We work for all forms of justice: environmental, social, political, racial, gender and economic. Our feminism includes a radical analysis of power, seeing all systems of oppression as interrelated, rooted in structures of domination and control.
- Reclaiming Principles of Unity
Yesterday, one of the myriad activist e-lists I'm on had me fill out a survey about activism and what causes I support and how I support them. It was an interesting inventory when I looked at everything I support and where I put my time and money and energy and resources, and when it came time to rank them by what was most important, it was really tough to do. What's more important? Ending the war in Iraq, Israel v. Palestine, Darfur, Chinese human rights tragedies, fighting poverty around the world, protecting civil liberties at home, helping homeless and hungry folks everywhere, aid to third world countries, women's rights, equal rights for all genders and races and classes and bodies, getting out the vote, stopping nuclear power in all its forms, fighting commercialism and mindless consumption and marketing mind-control, slowing down global warming and saving the planet, sustainable agriculture, etc., ad infinitum, ad nauseum.
How am I supposed to prioritize all of that? It's a really long list, and there's not one that doesn't somehow boil down to life or death. And, what's more, like the quote above says, these issues are interconnected and interdependent. Peace in the middle east can never happen without solving the energy crisis. The energy crisis will never resolve without tackling mindless consumption. Mindless consumption will never shift without radical changes in the way marketing has saturated Western culture. Marketing will never let go its hold without a new endgame that doesn't value profit over humanity. Profits can't be devalued until people of all sizes and shapes and colors and ages and races and classes are really and truly honored as inherently worthy.
Moments like this, the overall fucked-up-ness of the world takes my breath away.
Anyway. This survey yesterday got me thinking about how environmentalism may be the top of the list for me, not only because I believe that saving the planet has to trump everything else (ending war is awesome, but matters less if we're all drowning like polar bears under rising sea levels anyway), but also because environmentalism intersects with just about every other cause. It's especially intertwined, I think, with social justice and class warfare, though, and that's really interesting to me.
Today's batch of news added fuel to the fire of the ideas rolling around in my brain, too. First was this from Treehugger, which led me to Green as a Thistle (a blog about one chick's thousand steps toward a greener life - new to me and really interesting), and then to this from The Independent (an article talking about eco-snobbery, one of my personal pet peeves with the Green movement). Next was this from The New Yorker, which rambles over a variety of topics, including the marketing aspects of the green movement, green economics, cap-and-trade, Jimmy Carter, deforestation, and British supermarket chains. Then I came upon this really freaking brilliant piece from Orion Magazine (via Common Dreams), which really jived with my lines of thought on the way ideas I hold dear intersect in interesting ways. Also, this awesome piece (from WaPo of all places, also via Common Dreams) just ROCKED, taking on the trendiness of the green movement, and how it's become ubiquitous, not because it's imperative or critical, but based entirely on the same consumer culture that created the climate crisis in the first place.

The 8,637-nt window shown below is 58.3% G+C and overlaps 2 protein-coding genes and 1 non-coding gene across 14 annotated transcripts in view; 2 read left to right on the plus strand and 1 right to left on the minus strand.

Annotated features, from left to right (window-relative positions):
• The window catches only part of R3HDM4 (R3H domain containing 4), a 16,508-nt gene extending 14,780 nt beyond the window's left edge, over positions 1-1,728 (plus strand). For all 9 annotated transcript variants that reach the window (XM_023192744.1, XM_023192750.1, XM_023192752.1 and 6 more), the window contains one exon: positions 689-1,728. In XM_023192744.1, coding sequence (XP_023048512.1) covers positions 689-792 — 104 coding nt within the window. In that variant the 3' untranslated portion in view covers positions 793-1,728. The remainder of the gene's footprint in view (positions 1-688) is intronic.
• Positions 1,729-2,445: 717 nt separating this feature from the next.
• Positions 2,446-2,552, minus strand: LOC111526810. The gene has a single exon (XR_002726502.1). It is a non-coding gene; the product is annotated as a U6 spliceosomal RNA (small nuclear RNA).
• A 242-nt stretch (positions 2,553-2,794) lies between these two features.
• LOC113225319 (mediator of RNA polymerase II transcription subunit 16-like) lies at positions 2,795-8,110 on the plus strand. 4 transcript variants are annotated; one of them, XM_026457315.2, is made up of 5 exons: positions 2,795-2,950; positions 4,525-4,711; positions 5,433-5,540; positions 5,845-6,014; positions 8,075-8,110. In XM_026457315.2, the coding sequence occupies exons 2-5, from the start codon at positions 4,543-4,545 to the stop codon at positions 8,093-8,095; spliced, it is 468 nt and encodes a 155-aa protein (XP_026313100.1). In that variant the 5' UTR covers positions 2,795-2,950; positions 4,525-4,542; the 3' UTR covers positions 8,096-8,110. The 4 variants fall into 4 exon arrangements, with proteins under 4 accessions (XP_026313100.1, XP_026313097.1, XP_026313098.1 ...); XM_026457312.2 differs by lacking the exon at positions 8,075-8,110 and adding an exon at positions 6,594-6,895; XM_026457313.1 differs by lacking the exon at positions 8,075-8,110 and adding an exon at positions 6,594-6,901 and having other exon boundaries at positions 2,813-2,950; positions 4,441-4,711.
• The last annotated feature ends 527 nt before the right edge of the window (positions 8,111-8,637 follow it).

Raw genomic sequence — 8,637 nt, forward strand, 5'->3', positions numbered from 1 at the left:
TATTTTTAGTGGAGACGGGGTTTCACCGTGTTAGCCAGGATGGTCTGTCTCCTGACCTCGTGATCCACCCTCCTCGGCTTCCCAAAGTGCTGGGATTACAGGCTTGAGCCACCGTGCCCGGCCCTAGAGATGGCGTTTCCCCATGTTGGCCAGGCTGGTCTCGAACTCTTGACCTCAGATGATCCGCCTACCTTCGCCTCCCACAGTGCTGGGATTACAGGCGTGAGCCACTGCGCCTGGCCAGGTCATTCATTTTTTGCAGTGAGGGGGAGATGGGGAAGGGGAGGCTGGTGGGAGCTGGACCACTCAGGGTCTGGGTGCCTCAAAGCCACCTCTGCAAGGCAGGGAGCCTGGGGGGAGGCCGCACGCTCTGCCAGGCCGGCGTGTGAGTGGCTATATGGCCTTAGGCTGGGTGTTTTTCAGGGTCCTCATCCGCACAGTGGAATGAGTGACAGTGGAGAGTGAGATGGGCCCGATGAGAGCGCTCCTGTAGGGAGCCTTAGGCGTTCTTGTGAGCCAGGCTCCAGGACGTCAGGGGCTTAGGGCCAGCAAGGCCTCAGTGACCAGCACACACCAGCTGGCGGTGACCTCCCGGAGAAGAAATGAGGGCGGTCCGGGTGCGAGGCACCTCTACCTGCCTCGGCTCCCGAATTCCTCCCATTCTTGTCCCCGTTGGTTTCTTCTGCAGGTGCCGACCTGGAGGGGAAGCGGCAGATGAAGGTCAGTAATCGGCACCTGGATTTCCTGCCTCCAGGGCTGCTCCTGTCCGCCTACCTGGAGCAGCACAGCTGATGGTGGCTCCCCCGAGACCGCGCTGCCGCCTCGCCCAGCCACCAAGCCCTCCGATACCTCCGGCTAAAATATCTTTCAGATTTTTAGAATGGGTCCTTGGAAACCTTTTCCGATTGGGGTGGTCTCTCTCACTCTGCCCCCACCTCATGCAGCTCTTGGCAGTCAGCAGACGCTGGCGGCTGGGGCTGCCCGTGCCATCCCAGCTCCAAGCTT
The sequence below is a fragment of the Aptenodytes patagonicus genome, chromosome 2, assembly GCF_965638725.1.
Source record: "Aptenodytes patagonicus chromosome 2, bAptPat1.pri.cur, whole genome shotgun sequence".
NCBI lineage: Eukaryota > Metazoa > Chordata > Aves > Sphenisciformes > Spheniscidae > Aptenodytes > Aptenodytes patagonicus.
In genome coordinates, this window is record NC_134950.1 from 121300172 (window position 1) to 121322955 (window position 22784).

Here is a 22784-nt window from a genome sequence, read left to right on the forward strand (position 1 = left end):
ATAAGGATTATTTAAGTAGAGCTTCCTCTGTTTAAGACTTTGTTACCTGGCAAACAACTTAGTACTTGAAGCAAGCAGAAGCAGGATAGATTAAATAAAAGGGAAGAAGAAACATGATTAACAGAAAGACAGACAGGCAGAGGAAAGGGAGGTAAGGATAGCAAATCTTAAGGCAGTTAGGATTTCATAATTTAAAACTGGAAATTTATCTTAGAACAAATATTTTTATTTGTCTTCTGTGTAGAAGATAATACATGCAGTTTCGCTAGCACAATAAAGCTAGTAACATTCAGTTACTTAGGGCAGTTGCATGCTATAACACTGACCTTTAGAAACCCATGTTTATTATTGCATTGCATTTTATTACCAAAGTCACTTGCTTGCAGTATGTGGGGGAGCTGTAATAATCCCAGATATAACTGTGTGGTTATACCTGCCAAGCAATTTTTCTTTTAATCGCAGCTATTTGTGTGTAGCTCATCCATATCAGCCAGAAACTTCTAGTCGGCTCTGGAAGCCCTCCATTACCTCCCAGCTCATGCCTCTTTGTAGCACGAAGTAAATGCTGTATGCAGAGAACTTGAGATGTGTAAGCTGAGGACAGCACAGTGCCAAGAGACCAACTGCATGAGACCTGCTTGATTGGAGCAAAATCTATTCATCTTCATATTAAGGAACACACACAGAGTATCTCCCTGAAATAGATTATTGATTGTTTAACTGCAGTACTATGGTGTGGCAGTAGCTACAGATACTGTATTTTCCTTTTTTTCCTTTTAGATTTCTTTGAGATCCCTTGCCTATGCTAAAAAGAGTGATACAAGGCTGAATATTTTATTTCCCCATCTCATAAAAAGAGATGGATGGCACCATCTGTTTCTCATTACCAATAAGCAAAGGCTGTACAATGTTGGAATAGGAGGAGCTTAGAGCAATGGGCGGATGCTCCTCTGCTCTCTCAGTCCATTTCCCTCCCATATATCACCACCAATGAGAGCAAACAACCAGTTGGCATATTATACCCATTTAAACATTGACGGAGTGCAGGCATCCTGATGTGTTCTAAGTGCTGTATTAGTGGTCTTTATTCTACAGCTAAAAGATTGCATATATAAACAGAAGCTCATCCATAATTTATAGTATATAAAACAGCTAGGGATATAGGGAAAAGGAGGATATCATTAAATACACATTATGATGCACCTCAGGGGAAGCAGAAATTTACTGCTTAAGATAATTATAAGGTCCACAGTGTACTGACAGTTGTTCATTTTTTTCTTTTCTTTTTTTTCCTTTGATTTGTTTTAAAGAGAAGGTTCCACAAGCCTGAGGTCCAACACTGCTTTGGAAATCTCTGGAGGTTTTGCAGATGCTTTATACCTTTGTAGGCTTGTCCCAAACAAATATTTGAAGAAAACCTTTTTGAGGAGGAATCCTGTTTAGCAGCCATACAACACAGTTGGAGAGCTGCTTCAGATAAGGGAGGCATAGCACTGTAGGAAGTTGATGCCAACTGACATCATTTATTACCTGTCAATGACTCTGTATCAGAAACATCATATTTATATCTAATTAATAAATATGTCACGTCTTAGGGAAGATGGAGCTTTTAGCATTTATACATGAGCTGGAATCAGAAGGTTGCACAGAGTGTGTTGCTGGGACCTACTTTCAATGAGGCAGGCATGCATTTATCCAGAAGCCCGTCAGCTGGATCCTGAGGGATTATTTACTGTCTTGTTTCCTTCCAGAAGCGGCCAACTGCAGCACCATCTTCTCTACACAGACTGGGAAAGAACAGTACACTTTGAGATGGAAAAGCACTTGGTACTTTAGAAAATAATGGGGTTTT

This last article quotes some guy named Victor Lebow:
"Our enormously productive economy demands that we make consumption our way of life, that we convert the buying and use of goods into rituals, that we seek our spiritual satisfaction . . . in consumption. . . . We need things consumed, burned up, replaced and discarded at an ever-accelerating rate."
If I had to pick one common thread that bound together all these other issues, I think it might just be consumer culture. Sure, capitalism has raised the standard of living for lots of people in the world....but mostly those people already had the highest standard of living. Manufacturing gave lots of people jobs...but how many of them would've been able to subsistence farm and make their own goods, using the resources taken up by the manufacturing process? In a world where people are researched and pigeonholed, the better to convert them to revenue streams, and where tyrannical religious doctrine has in some ways been replaced (or co-opted) by the marketing mantra du jour, how can this cycle be broken? How can we allow people to be human beings and not just profit margins or commodities?
I know that the world economy is complicated, and certainly technology and communications and travel and medicine have progressed leaps and bounds thanks to consumer culture and its benefits....but I wonder if, in the end, the price might just be too steep. I don't know.